Viking Idun collides with tanker on the Scheldt River

Viking Idun and Viking Njord shortly before delivery by Neptun Werft in 2012 Viking Idun and Viking Njord shortly before delivery by Neptun Werft in 2012 PHOTO: Neptun Werft

Just over a week after the Viking Sky incident off the Norwegian coast, another Viking cruise vessel – this time a river vessel – was in a collision with a tanker on the Scheldt while sailing from Antwerp to Ghent.

Five injured

According to statements issued by the emergency services of the Dutch province of Zeeland, Viking Idun collided with a Malta-flagged tanker, Chemical Marketer, off Terneuzen on the Western Scheldt in the early hours of April 1.

There were no injuries aboard the tanker but five people on Viking Idun suffered minor injuries, according to emergency services. Four were passengers, all cared for  on board Viking Idun by medical staff. One crew member was transferred to hospital for closer investigation.

Above waterline damage to both ships

Both vessels received damage to their hull above the waterline but remained safely afloat.

Viking Idun proceeded to nearest port Terneuzen for closer examination. The cause of the incident is unclear and will investigated by the Dutch authorities.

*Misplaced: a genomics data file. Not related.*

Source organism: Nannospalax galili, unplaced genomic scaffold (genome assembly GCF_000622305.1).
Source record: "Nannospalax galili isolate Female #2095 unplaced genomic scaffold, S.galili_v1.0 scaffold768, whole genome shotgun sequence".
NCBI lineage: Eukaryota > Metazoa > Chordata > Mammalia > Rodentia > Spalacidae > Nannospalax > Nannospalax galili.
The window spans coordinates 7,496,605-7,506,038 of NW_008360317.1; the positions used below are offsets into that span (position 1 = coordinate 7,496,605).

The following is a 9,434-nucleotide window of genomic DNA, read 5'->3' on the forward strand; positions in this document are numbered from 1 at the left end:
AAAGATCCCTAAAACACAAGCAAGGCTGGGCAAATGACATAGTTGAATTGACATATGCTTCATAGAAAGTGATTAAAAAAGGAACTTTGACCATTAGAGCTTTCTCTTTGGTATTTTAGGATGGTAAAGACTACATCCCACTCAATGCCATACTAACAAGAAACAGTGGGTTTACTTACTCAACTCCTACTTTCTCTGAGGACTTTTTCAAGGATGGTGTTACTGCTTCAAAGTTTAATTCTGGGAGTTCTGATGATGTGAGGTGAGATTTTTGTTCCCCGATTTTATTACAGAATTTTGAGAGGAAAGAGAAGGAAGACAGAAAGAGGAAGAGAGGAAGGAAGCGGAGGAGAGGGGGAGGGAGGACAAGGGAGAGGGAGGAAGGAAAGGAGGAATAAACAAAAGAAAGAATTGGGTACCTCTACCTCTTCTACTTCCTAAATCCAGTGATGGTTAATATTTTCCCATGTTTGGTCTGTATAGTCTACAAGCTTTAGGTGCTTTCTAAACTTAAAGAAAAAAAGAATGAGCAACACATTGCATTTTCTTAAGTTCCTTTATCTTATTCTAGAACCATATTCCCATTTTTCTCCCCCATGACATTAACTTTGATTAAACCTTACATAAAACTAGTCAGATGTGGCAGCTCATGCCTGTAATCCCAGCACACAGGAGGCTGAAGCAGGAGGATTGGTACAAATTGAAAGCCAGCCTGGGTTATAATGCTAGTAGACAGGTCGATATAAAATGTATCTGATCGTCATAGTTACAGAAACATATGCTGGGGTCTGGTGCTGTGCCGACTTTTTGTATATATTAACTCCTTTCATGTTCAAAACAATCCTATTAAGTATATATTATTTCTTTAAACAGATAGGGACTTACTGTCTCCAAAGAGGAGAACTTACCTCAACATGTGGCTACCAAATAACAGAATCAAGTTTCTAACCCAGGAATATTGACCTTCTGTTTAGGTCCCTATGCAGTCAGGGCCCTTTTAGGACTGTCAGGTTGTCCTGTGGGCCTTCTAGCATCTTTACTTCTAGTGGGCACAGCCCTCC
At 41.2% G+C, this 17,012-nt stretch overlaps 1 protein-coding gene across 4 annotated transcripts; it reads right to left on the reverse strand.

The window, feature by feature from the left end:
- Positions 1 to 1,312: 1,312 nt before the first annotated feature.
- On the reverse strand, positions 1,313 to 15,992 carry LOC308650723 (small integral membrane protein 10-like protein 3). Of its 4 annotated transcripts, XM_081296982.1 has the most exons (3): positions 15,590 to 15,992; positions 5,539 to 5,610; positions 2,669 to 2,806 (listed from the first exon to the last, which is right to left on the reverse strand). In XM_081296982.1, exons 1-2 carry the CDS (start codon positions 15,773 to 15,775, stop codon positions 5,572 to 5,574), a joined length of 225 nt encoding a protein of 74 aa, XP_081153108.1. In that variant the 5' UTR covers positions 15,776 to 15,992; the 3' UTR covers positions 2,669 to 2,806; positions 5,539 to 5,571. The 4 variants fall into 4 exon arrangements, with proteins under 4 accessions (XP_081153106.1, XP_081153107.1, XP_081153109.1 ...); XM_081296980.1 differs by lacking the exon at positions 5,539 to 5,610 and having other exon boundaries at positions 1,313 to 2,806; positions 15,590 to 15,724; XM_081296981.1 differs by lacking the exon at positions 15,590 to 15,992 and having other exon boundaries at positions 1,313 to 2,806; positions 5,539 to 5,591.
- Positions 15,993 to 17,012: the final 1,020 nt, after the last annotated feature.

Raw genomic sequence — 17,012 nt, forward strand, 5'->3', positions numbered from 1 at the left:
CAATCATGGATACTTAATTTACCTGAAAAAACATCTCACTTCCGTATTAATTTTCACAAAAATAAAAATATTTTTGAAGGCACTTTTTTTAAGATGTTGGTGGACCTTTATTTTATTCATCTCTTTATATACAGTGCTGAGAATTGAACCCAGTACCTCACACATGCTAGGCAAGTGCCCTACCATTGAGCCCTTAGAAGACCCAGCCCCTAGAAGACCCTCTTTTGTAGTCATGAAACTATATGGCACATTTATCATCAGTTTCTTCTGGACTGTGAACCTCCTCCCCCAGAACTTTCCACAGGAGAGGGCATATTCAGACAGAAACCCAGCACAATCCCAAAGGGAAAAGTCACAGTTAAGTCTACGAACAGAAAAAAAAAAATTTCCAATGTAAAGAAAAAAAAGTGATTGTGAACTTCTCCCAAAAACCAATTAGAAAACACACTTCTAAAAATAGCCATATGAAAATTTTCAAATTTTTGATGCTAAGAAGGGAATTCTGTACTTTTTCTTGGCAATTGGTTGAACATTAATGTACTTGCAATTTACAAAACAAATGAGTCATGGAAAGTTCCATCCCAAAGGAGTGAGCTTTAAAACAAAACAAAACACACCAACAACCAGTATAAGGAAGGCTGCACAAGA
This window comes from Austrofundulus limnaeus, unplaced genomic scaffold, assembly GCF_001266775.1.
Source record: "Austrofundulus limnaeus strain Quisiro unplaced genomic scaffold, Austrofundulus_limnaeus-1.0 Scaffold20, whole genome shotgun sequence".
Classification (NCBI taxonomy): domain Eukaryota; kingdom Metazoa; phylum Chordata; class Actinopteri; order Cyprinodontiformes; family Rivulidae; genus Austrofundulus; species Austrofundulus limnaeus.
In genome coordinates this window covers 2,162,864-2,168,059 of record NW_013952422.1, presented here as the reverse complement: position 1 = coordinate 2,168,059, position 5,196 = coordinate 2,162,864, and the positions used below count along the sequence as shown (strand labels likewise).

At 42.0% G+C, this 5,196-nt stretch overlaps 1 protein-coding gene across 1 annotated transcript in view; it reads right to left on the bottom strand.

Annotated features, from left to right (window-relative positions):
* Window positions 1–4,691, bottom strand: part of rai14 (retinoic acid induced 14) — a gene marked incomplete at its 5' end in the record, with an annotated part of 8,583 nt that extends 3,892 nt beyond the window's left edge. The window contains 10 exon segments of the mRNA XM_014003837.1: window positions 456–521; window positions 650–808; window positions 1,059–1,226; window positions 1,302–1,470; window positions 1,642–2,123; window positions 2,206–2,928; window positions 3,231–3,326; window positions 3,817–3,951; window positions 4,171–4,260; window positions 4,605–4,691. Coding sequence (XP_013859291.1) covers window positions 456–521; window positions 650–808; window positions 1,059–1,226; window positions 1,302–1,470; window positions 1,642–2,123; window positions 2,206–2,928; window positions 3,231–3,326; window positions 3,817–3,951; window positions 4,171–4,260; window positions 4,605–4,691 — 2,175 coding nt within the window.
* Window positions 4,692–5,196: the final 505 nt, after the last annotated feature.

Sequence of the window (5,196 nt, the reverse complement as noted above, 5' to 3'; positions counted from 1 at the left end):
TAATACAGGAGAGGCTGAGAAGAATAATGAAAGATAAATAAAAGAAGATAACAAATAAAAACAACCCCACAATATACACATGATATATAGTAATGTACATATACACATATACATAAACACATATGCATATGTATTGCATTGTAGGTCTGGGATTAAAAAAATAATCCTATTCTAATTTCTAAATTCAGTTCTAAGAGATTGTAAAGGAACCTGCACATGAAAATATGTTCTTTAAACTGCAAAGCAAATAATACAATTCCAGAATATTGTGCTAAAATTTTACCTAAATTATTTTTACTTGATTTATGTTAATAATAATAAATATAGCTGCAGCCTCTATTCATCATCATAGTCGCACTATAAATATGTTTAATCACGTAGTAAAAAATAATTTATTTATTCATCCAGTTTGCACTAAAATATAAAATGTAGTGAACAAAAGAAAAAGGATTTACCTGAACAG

The accident occurred shortly after 2 a.m. local time Monday. According to the Zeeland emergency services, 135mtr long Viking Idun was underway from Antwerp to Ghent with 171 passengers and a crew of 44 when it collided with Chemical Marketer, en-route to Antwerp and loaded with petroleum.

No evacuation required

All passengers remained on board Viking Idun; an evacuation was not required. There were no leaks on either vessel, and no cargo from Chemical Marketer was spilled.

Viking River Cruises has not announced if Viking Idun can resume sailing or if out-of-service repairs are needed

Viking Idun was delivered by Neptun Werft as part of the extensive 'Viking Longships' series in 2012. She flies the Swiss flag and carries a maximum of 190 passengers.

Ocean-going tanker Chemical Marketer dates from 2004, and was en-route from Turkey to the Netherlands at the time of the collision.

Posted 02 April 2019

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Frederik Erdmann

German Correspondent